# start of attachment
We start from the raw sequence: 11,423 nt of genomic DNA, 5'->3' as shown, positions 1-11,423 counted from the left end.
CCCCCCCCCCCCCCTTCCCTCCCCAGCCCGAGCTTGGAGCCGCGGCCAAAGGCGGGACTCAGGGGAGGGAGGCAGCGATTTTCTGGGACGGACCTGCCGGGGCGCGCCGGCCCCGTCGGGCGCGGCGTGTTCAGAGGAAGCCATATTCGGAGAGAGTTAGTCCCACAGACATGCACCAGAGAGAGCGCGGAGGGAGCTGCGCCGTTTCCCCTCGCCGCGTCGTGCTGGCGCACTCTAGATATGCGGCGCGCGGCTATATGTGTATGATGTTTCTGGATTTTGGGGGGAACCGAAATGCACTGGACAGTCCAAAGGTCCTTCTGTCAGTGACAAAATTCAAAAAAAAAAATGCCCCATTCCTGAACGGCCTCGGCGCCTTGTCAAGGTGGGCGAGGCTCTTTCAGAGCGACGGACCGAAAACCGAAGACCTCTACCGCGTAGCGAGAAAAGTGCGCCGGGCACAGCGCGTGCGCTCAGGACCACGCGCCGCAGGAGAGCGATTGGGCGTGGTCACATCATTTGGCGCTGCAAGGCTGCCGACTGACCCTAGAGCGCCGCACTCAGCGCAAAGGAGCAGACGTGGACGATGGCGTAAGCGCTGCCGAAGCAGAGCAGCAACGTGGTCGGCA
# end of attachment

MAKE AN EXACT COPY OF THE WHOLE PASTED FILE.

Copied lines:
We start from the raw sequence: 11,423 nt of genomic DNA, 5'->3' as shown, positions 1-11,423 counted from the left end.
CCCCCCCCCCCCCCTTCCCTCCCCAGCCCGAGCTTGGAGCCGCGGCCAAAGGCGGGACTCAGGGGAGGGAGGCAGCGATTTTCTGGGACGGACCTGCCGGGGCGCGCCGGCCCCGTCGGGCGCGGCGTGTTCAGAGGAAGCCATATTCGGAGAGAGTTAGTCCCACAGACATGCACCAGAGAGAGCGCGGAGGGAGCTGCGCCGTTTCCCCTCGCCGCGTCGTGCTGGCGCACTCTAGATATGCGGCGCGCGGCTATATGTGTATGATGTTTCTGGATTTTGGGGGGAACCGAAATGCACTGGACAGTCCAAAGGTCCTTCTGTCAGTGACAAAATTCAAAAAAAAAAATGCCCCATTCCTGAACGGCCTCGGCGCCTTGTCAAGGTGGGCGAGGCTCTTTCAGAGCGACGGACCGAAAACCGAAGACCTCTACCGCGTAGCGAGAAAAGTGCGCCGGGCACAGCGCGTGCGCTCAGGACCACGCGCCGCAGGAGAGCGATTGGGCGTGGTCACATCATTTGGCGCTGCAAGGCTGCCGACTGACCCTAGAGCGCCGCACTCAGCGCAAAGGAGCAGACGTGGACGATGGCGTAAGCGCTGCCGAAGCAGAGCAGCAACGTGGTCGGCA